It’s a Green Bluff secret, known only by Joyce Hunt and the gophers in her garden: that ginseng stuff is great.
Hunt has more energy for the 12-hour days she spends weeding the Eleven Acre farm she owns with her husband, and caring for their 12-year-old son.
“It works,” she says.
And the gophers? They’ve discovered another ginseng quality. “We’ve got a lot of horny gophers up here,” said her husband, Francis Hunt, deadpan.
“Neighbors are a little upset.”
The Hunts are the only known ginseng growers in Eastern Washington. It’s been three years since they planted seed from a British Columbia grower, and it’ll be another year before they harvest.
The Hunts’ crop is Asian ginseng, a cream-colored root which grows beneath a leafy green plant.
Francis estimates they’ve spent about $10,000 on seed and shade cloth, which keeps the plants in the indirect sunlight they prefer. Raised beds keep heavy moisture at bay.
He estimates the type of root he and Joyce are growing will sell for about $30 a pound. The couple already has a list of 100 buyers, including local companies, eager to snatch up the popular medicinal herb.
No other grower on Green Bluff, the bucolic ripple of rich black soil north of Mead, has latched onto the idea. They are busy growing the apples that made the area famous. A few visitors picking raspberries have asked about it, Francis said.
The crop, planted between a thick raspberry patch and rhubarb, was Francis’ idea. A self-described experimenter, he’s also planted Asian pears that sell for $3 each.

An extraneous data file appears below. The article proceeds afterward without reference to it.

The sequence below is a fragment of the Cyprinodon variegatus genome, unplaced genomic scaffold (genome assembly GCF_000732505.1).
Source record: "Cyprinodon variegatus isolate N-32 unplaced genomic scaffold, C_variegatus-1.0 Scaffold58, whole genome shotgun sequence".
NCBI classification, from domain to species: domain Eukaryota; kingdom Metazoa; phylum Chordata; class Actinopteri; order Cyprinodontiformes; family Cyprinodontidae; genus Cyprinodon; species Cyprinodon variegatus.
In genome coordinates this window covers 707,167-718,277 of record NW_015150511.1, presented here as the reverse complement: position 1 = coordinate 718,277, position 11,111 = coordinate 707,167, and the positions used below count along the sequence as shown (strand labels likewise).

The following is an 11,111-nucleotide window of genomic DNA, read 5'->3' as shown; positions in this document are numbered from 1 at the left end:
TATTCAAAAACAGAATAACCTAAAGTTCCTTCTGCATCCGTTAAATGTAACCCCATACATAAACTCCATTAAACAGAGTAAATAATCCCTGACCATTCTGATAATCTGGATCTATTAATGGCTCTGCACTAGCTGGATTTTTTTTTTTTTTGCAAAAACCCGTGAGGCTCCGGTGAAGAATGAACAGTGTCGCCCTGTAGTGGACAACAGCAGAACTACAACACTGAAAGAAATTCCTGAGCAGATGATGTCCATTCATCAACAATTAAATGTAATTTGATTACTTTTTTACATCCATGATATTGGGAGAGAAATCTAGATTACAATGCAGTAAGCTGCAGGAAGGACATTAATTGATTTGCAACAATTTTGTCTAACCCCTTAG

But he doesn’t drink his wife’s ginseng tea, or, for that matter, take prescriptions from the doctor. “The only thing I take is aspirin,” he said.
The carrot-shaped roots are visible now, but the couple says they’ll wait a year for them to develop into the bulbous shape desired by consumers.
Once they do, the roots can be ground for tea or pills. According to the work of Dr. I.I. Brekhman, a professor at the Institute of Biologically Active Substances in Vladivostok on Russia’s southeastern tip, ginseng “possesses a pronounced general strengthening effect.”
One vitamin distributor located on the World Wide Web notes that ginseng is a potent aphrodisiac, particularly in women, that fueled the Mongolian crusades.
It’s also apparently fueled a gopher crusade. Fresh mounds dot the Hunt farm.
The rodents have been busy, turning up dirt in the rhubarb patch, the cucumber rows and among the tomatoes.
“Those fellas really got something, don’t they,” said Francis.
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